I've topped these with a little cinnamon sugar to give a nice extra little burst of sweetness, flavor and crunch on the top. You could add a streusel topping if you prefer but this is easier and still works really well.
Will leftover muffins keep?
If you have leftover muffins, you can store them in an airtight container at room temperature for a day or two. I'd recommend warming them slightly before eating - just around 10-20 seconds in the microwave is plenty, or warm in a low oven.
These pear chocolate chip sourdough muffins are easy to make, with a delicious combination of flavors. They have sweetness, a slight tang and wonderfully gooey chunks of chocolate. Both a great way to put your starter to use in a different way and a tasty treat with a cup of coffee or tea.
Try these other tasty sweet treats:
- Mini lemon almond flour muffins
- Apple snack cake
- Apple and bacon cornmeal scones
- Plus get more snack recipes, both sweet and savory, in the archives.
Pear chocolate chip sourdough muffins
- 140 g all purpose flour 1 cup (plain flour)
- ¾ tsp baking soda (bicarbonate of soda)
- ¼ tsp salt
- ¼ tsp cinnamon
- 60 g unsalted butter ¼ cup/4 tbsp, melted
- 1 egg room temperature
- 50 g sugar ¼ cup
- 110 g sourdough starter ½ cup
- ½ tsp vanilla extract
- 100 g pear (peeled cored weight) approx ½ cup when small dice
- 40 g dark chocolate chips ¼ cup
- 1 ½ tbsp demerara sugar
- ¼ tsp cinnamon
- Preheat the oven to 350F/180C. Lightly oil or line 6 or 7 muffin spaces in a muffin tray.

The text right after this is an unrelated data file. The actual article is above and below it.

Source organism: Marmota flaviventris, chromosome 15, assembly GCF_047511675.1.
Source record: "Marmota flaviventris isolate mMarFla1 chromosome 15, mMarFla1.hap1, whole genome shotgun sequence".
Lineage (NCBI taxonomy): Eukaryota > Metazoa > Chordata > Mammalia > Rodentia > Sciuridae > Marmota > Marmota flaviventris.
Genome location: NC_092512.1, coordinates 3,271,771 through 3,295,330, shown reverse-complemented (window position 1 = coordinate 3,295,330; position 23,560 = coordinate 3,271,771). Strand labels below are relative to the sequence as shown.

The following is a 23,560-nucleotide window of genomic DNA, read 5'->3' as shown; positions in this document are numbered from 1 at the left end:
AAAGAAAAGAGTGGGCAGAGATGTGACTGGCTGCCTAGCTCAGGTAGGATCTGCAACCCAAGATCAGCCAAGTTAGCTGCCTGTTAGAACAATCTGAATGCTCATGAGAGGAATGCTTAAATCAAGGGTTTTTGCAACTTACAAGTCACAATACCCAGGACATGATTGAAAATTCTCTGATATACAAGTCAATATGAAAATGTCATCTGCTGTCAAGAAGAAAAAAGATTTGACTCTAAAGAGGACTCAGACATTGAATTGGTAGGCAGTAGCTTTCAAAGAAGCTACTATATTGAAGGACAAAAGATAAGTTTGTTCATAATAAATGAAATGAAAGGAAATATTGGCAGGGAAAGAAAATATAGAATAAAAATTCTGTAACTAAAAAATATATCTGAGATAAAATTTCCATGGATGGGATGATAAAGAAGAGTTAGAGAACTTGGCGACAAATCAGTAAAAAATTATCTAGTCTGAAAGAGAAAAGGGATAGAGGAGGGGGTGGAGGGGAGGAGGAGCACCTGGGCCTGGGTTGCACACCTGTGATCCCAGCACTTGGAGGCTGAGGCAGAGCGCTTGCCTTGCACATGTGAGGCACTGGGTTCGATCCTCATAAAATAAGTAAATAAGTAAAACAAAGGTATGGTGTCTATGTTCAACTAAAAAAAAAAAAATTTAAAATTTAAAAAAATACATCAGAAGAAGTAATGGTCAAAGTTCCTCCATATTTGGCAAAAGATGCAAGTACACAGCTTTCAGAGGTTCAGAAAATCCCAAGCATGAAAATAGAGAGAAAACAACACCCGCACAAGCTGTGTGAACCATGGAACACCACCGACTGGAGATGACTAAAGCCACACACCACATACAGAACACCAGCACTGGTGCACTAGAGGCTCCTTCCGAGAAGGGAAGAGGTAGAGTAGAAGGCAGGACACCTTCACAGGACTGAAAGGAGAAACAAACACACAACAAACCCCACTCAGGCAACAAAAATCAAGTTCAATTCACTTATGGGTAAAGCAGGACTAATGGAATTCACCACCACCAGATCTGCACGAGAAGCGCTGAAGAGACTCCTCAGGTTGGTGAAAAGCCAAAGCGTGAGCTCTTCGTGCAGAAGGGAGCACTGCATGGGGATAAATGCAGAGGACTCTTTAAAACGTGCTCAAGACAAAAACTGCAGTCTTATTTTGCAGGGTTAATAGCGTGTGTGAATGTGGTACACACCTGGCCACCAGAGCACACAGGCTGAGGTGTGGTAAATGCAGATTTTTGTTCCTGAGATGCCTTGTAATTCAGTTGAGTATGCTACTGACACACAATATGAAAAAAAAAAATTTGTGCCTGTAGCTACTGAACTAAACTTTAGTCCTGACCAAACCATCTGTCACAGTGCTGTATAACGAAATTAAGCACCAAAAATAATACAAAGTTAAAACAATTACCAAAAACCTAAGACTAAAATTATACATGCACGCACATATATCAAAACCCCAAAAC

- In a medium bowl, mix together the flour, baking soda, salt and cinnamon.
- In a separate bowl, whisk together the melted butter, egg and sugar. Mix in the sourdough starter and vanilla.
- Peel the pear, remove the core and cut into a relatively small dice. Add the wet ingredients (egg-starter mixture), the pear chunks and chocolate chips to the dry ingredients and mix until combined but try not to overmix.
- Spoon the mixture into the prepared muffin tray, smoothing the top slightly. You will want them to be around ¾ full or slightly more.
- Mix together the sugar and cinnamon to top and sprinkle a little over each muffin (you may not need all, up to you). Bake for approximately 20-23 minutes until golden and a skewer inserted in the middle of one comes out clean. Best enjoyed slightly warm.
See some of my favorite cooking tools and ingredients in the Caroline's Cooking Amazon store.
Try these other brunch ideas for #Brunchweek:
Bread, Grains, and Cereal Recipes
- Buttermilk Waffles by The Redhead Baker
- Double Chocolate Banana Muffins by Family Around the Table
- Sourdough Belgian-Style Waffles by Karen's Kitchen Stories
- Strawberry Scones by Kate's Recipe Box
- Vegan Anise French Toast by Happily Curated Chaos
- Bacon, Brie & Asparagus Quiche by Sweet Beginnings
- Breakfast Tostadas by A Kitchen Hoor's Adventures
- Carolina Shrimp And Grits by Nik Snacks
- Everything Breakfast Pizza by The Spiffy Cookie
- Keto Macarons by Keto Basic AF
- Lemon Macarons Recipe by April Golightly
- Pasta Frola (Argentinian Lattice Tart) by Tara's Multicultural Table
- Sprinkle Biscotti by Hezzi-D's Books and Cooks